By By Ben Rabinowitz and Gilad Stern
A woman sang solo at Cape Town’s annual Yom Hashoah Holocaust Memorial ceremony in April.
It hardly seems a big deal, and it shouldn’t be a big deal. It was a return to normality after about ten years in which a woman’s voice in song had been banned at Yom Hashoah, in order to defer to the requests of some who felt that they could not allow themselves to hear a woman’s voice in song.
Half of all Jews, the women, were effectively told: “Be silent. You may be seen, but not heard, in song at least”.
So, at the recent Yom Hashoah ceremony, Caely-Jo Levy sang a Yiddish song, Mir Lebn Eybik, composed by Vilna poet Leyb Rosenthal, who was murdered in the Klooga concentration camp in Estonia.
The words of the song include: “We will endure; we are an eternal people; no matter how wretched the season, the hour, we will endure.”
This significant milestone for Cape Town’s Jewish Community was achieved only after a section of the Jewish Community approached the Cape High Court.
This was done after the organisers refused the entreaties to end the gender discrimination. The litigating parties argued that there were other remedies for being sensitive to some persons’ feelings, other than silencing all women! There was a public controversy, but in the end the ban was cancelled, rather than going to the High Court. The parties settled on a win-win process:
The formula agreed to (in a settlement which was made an Order of Court) was that the ceremony would have two parts — the initial section would include a woman singing solo. The ceremony started at 10:30am, with over a thousand people in attendance.
After the initial section, at 11:00am, whilst the names of young victims of the Holocaust were being read out and memorialised, the persons who wanted to avoid hearing a woman sing, entered discreetly. It was dignified and subtle.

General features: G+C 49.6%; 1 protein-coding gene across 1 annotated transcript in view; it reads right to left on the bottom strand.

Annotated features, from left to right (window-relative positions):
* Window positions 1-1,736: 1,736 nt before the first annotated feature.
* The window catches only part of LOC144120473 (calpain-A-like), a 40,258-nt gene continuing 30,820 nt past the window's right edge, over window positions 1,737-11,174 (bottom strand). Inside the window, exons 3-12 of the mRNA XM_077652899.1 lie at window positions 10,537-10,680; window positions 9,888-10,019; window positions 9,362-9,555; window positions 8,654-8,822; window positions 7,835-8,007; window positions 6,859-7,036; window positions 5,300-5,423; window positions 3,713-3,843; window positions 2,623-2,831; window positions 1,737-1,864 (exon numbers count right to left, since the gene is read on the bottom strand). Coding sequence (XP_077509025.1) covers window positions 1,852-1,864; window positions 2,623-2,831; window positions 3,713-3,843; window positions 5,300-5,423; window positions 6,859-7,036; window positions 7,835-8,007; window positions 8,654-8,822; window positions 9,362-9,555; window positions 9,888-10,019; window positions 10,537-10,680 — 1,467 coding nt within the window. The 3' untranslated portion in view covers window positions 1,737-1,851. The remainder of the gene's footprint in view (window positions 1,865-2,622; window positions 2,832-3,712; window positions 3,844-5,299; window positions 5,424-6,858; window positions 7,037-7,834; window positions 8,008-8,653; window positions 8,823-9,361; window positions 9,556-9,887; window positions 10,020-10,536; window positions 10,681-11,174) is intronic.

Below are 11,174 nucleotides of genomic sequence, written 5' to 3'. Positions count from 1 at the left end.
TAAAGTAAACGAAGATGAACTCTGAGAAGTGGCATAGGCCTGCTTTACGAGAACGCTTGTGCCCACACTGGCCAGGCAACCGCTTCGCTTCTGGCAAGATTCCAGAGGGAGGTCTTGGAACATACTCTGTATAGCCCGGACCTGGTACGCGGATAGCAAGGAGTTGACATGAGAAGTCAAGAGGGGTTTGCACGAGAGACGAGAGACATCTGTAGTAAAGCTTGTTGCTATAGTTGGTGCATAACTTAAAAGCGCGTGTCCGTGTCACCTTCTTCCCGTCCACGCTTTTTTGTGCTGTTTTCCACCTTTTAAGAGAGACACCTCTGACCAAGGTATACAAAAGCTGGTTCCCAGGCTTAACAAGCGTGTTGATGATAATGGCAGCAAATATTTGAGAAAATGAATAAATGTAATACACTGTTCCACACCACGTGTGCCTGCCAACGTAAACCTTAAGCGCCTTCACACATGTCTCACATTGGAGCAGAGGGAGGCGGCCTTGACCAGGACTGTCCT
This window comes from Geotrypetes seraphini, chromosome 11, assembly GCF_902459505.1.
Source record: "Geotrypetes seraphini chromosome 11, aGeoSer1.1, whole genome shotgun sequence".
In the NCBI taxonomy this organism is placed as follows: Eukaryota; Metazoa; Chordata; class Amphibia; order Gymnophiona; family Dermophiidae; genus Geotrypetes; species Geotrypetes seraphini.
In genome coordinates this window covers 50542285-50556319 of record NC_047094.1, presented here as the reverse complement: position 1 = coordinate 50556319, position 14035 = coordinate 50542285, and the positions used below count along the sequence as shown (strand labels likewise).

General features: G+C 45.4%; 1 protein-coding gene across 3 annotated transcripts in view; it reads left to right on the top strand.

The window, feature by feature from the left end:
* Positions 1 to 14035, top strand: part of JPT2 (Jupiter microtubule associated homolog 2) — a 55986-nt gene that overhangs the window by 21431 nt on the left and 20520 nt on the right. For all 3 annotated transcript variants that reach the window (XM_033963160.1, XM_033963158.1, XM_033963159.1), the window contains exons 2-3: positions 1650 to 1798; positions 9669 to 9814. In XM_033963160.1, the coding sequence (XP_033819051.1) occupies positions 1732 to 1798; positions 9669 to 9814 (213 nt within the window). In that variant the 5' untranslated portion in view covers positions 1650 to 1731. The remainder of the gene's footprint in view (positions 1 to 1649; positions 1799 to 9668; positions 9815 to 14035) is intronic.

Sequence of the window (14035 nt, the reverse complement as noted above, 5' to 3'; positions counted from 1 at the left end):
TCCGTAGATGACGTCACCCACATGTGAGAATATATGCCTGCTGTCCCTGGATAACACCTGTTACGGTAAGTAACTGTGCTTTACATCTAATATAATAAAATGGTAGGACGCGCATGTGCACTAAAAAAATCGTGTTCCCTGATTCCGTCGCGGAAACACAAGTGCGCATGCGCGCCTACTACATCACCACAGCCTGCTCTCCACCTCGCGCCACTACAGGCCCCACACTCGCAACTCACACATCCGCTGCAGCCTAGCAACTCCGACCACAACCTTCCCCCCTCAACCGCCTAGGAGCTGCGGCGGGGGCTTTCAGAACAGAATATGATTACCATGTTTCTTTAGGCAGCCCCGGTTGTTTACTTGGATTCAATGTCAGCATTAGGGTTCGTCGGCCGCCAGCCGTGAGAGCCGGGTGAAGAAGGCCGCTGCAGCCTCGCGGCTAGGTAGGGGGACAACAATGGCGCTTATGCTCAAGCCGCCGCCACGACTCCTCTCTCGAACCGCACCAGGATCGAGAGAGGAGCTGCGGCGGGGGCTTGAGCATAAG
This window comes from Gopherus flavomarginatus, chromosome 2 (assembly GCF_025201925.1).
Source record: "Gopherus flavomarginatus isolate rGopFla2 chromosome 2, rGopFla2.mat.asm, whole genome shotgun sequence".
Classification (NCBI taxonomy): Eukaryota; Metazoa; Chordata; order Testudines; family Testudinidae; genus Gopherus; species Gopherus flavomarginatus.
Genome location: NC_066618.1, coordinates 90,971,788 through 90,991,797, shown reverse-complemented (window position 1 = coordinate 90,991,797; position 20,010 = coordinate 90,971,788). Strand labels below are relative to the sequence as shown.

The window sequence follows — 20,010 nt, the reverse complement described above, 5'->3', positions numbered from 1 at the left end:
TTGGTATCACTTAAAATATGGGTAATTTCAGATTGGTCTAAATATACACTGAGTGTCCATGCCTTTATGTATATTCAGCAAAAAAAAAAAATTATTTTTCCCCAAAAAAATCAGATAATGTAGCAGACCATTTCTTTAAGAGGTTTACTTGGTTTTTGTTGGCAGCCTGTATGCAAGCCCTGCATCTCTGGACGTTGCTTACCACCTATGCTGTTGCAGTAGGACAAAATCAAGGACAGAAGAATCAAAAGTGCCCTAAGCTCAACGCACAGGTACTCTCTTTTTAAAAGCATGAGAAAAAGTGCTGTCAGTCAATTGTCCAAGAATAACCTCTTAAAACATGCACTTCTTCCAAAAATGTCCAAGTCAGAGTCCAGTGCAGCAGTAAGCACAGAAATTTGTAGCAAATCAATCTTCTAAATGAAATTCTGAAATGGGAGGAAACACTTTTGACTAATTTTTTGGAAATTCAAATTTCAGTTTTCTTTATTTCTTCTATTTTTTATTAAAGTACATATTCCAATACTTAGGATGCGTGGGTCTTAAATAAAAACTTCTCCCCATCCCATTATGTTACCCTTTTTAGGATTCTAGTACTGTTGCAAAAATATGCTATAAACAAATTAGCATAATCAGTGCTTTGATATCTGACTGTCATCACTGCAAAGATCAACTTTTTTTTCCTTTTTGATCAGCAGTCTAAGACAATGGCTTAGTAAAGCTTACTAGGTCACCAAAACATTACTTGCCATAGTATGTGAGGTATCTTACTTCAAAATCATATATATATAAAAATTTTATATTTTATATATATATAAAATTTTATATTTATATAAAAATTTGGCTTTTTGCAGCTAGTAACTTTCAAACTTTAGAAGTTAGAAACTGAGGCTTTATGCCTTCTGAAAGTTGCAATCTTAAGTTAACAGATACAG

What was achieved was something utterly simple and logical: whoever didn’t want to hear the singing came a half-hour late. The ban on woman singing was consigned to history. That is as it should be.
Earlier that week in Israel, the national Yom Hashoah ceremony, at Yad Vashem was broadcast on TV, with President Rivlin, Prime Minister Netanyahu, and the two Chief Rabbis, Ashkenazi and Sepharadi, present, as well as others including former Chief Rabbi Lau. A female singer with a wonderful voice, sang on three occasions, the last one being the singing of Hatikvah. It seems that it is acceptable for a female soloist to perform at Yad Vashem, carried live on all TV channels, and in the presence of the Israeli Chief Rabbis. That should be unremarkable. It’s hard to imagine that the Israeli Chief Rabbis are lax in their observance of religious strictures.
Rabbi Julia Margolis, Head of SACRED (the South African Centre for Religious Equality and Diversity), one of the parties to the court action, said:
“The fact that a woman is singing at a Holocaust ceremony should be unremarkable. I am thrilled that sanity has triumphed, and that gender discrimination has ended. My grandmother is particularly pleased: she is a holocaust survivor, whose family perished in the concentration camps. She is proud that I have been active in getting the ban on women’s voices lifted. When we say ‘never again’, we mean just that: never again should discrimination and prejudice be the standards of a civilised society. No voices should ever be silenced because of gender or race. We are all people, all of us”
Cape Town Jewry has now aligned itself with normative practice in Israel, and with the norms of South African society which abhors discrimination, for all the obvious historical and moral reasons. The ceremony was moving and dignified.
So a woman sang…
It really was no big deal.
Benjamin Rabinowitz was formerly involved in property and now semi-retired, Ben supports many cultural, educational and charitable institutions. He is also actively involved in community issues and has led the campaign to stop the Oudekraal and Sea Point Promenade developments.
Gilad Stern is a Management Consultant in Cape Town, and a mountaineer.